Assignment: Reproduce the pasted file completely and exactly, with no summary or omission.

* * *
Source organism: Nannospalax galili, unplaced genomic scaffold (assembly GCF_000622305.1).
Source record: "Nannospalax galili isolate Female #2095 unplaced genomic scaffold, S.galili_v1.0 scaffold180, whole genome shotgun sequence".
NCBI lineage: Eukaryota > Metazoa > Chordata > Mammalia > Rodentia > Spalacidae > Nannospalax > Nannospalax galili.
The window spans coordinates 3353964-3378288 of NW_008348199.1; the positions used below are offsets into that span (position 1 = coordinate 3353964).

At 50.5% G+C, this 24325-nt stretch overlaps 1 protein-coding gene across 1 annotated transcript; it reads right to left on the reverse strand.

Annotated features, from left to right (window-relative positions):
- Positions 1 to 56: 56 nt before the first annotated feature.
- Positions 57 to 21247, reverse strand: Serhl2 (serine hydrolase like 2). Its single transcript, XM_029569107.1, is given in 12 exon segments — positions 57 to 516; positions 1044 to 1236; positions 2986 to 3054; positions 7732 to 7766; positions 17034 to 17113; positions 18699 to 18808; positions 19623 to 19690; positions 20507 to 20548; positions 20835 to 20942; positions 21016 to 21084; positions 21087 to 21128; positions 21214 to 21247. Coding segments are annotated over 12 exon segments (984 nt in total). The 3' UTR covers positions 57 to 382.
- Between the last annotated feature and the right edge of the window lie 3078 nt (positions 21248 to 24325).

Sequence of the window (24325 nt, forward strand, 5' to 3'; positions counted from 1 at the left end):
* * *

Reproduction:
Source organism: Nannospalax galili, unplaced genomic scaffold (assembly GCF_000622305.1).
Source record: "Nannospalax galili isolate Female #2095 unplaced genomic scaffold, S.galili_v1.0 scaffold180, whole genome shotgun sequence".
NCBI lineage: Eukaryota > Metazoa > Chordata > Mammalia > Rodentia > Spalacidae > Nannospalax > Nannospalax galili.
The window spans coordinates 3353964-3378288 of NW_008348199.1; the positions used below are offsets into that span (position 1 = coordinate 3353964).

At 50.5% G+C, this 24325-nt stretch overlaps 1 protein-coding gene across 1 annotated transcript; it reads right to left on the reverse strand.

Annotated features, from left to right (window-relative positions):
- Positions 1 to 56: 56 nt before the first annotated feature.
- Positions 57 to 21247, reverse strand: Serhl2 (serine hydrolase like 2). Its single transcript, XM_029569107.1, is given in 12 exon segments — positions 57 to 516; positions 1044 to 1236; positions 2986 to 3054; positions 7732 to 7766; positions 17034 to 17113; positions 18699 to 18808; positions 19623 to 19690; positions 20507 to 20548; positions 20835 to 20942; positions 21016 to 21084; positions 21087 to 21128; positions 21214 to 21247. Coding segments are annotated over 12 exon segments (984 nt in total). The 3' UTR covers positions 57 to 382.
- Between the last annotated feature and the right edge of the window lie 3078 nt (positions 21248 to 24325).

Sequence of the window (24325 nt, forward strand, 5' to 3'; positions counted from 1 at the left end):